Lesley Ann Warren almost lost the role of Cinderella, when the large number of crew members watching her audition intimidated her into delivering a weak performance. After Charles S. Dubin convinced Rodgers to give Warren another chance, Rodgers privately coached her to sing "My Funny Valentine", and she impressed him enough to secure the part of Cinderella.
The 1997 remake of the Rodgers and Hammerstein version contains examples of:
Actor-Inspired Element: Whoopi Goldberg insisted that Queen Constantina wear real Harry Winston jewelry, as opposed to the fake jewelry the costume department originally provided for her.
The fairy godmother usually only sings "Impossible/It's Possible" and one line at Cinderella's wedding (the same line which ends those songs), but Whitney Houston closes this remake with another song, "There's Music in You." It originally came from an obscure MGM musical titled, Main Street to Broadway. She also gets an Adaptational Early Appearance before the main titles roll.
Whoopi Goldberg also gets to do more singing than either of the queens before her. She starts off "The Prince is Giving a Ball", and replaces Prince Christopher as the performer of the reprise of "Do I Love You Because You're Beautiful?" (presumably renamed, "Do You Love Her Because She's Beautiful?").
Channel Hop: Originally pitched as CBS' follow-up to 1993's highly-rated GypsyMade-for-TV Movie. However, after some new CBS executives expressed disinterest in another Cinderella, the producers accepted an offer from Disney CEO/Wonderful World of Disney host Michael Eisner to air it on ABC instead.
Keep Circulating the Tapes: Atlantic Records stopped Disney from commercially releasing the soundtrack, deeming it too contradictory to the "Urban" image they wanted Brandy and her music to uphold. However, a rip of an unreleased CD has made its way to the Internet.
The project was first pitched in 1993, with the prospect of Whitney Houston playing Cinderella. But production was delayed until 1996, by which point Houston felt she was too old to play Cinderella and recommended Brandy instead.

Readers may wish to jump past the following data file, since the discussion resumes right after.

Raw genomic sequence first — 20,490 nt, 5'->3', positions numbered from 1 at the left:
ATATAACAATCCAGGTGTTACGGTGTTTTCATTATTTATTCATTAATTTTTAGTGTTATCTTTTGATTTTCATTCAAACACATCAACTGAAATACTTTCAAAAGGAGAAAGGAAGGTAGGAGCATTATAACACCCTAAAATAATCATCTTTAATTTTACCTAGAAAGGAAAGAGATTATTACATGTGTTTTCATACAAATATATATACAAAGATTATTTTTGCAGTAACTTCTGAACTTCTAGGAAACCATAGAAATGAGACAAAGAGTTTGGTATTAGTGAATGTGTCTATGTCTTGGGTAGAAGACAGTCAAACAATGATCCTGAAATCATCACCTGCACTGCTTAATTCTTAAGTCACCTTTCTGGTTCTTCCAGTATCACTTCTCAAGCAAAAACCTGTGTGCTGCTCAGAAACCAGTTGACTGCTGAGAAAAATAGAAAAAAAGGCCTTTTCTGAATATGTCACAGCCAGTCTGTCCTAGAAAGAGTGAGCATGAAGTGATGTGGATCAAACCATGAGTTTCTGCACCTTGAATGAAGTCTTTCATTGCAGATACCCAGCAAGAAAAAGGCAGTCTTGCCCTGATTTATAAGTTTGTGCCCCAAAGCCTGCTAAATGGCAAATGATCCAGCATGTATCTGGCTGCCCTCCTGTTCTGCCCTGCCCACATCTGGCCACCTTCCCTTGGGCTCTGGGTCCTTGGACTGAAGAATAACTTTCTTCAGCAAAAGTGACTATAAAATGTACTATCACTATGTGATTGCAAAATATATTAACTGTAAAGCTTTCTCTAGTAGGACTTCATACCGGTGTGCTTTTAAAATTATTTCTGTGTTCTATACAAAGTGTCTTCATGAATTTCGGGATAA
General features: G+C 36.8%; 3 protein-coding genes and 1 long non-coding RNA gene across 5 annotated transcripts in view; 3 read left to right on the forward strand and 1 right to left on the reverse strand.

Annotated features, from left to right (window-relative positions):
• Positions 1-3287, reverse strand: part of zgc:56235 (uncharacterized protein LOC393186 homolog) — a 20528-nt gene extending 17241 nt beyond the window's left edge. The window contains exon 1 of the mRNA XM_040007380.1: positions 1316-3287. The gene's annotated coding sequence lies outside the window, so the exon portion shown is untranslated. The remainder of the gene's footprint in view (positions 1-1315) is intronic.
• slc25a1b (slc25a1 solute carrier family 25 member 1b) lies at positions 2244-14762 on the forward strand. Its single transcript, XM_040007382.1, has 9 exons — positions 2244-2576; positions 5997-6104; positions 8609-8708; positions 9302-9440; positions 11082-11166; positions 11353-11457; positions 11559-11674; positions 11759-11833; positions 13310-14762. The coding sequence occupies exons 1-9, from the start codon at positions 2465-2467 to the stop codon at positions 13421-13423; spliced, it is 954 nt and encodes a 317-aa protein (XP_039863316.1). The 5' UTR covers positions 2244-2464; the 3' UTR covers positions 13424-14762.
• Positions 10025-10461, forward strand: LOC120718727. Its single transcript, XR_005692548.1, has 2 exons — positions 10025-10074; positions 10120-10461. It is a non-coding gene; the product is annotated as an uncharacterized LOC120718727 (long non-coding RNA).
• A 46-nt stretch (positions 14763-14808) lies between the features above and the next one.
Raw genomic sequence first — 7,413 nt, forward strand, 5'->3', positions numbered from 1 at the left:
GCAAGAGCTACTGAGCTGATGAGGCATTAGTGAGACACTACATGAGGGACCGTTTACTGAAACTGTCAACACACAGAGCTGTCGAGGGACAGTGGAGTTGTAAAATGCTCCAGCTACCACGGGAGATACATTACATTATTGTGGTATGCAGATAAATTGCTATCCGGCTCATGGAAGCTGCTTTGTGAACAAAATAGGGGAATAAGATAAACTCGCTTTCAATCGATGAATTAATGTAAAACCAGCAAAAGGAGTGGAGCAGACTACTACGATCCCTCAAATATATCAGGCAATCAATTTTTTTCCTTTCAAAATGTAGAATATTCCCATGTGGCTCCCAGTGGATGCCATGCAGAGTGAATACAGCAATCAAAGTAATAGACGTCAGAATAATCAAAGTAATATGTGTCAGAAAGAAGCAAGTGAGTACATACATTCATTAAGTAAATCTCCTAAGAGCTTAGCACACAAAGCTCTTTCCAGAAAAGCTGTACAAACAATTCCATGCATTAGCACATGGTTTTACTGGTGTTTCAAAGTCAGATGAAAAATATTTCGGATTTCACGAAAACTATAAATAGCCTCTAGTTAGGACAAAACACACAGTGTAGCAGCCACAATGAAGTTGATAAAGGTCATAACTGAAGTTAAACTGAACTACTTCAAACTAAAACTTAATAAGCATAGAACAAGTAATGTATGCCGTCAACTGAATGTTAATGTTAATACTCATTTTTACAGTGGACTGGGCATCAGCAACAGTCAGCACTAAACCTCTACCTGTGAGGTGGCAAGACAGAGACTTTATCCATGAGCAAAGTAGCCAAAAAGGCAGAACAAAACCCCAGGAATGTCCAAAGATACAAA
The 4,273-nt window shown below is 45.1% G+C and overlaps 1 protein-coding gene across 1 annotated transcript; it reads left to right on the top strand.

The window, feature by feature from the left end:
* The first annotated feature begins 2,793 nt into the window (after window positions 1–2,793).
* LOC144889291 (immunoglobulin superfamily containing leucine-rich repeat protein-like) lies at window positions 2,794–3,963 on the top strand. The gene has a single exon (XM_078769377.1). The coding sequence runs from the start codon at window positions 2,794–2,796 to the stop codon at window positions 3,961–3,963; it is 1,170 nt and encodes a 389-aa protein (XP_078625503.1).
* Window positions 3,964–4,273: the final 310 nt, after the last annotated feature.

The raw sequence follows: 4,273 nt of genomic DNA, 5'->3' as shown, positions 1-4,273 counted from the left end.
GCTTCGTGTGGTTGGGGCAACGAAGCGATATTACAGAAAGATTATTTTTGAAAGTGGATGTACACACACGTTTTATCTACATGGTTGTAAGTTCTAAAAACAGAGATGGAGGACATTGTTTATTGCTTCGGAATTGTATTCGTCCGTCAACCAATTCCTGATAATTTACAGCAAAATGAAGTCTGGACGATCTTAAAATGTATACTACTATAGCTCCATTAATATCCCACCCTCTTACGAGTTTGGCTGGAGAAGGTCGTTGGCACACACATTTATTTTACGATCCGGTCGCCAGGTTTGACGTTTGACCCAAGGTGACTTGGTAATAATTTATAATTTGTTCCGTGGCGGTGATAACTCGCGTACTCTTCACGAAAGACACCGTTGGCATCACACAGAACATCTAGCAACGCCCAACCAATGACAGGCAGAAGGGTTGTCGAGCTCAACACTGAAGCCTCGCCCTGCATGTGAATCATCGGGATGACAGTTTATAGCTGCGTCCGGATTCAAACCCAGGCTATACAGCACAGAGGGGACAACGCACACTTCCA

An executive wary on the marketability of an African-American Cinderella suggested casting Jewel instead, but the producers never asked her, likely to avoid depicting Whitney Houston as a Magical Negro.
The producers first pitched the role of the stepmother to Whoopi Goldberg, but her schedule wouldn't allow her to accept the role. The offer went next to Bette Midlernote star of the 1993 Gypsy TV movie, but she feared that abusing an African-American Cinderella on TV would ruin her public image. Bernadette Peters took the part because she didn't believe fairy tale characters' skin tones should matter; the final film cast Veanne Cox and Natalie Desselle as the stepsisters as a reminder to the viewers.
The producers planned a Remake Cameo for Julie Andrews, when she became their first choice to play Queen Constantina. Unfortunately, the botched surgery of her vocal cords left her unable to accept the role.
The film earned a standing ovation at its Mann's Chinese Theatre premiere, so Disney tested giving it a wider theatrical release. However, a test screening in Pasadena didn't prove successful enough to justify it.
Word of Saint Paul: Whoopi Goldberg and Victor Garber speculate in the DVD bonus features that Queen Constantina had her own Rags to Royalty story when she fell in love with King Maximilian, and admit that this headcanon influenced their performances.
The 2013 stage production of Rodgers and Hammerstein's version contains examples of:
Older Than They Think: The name "Charlotte" for the meaner of the two stepsisters was originally used by Andrew Lang in his translation of Charles Perrault's classic version of the tale in The Blue Fairy Book in 1889. (Her name in Perrault's French text is "Javotte.")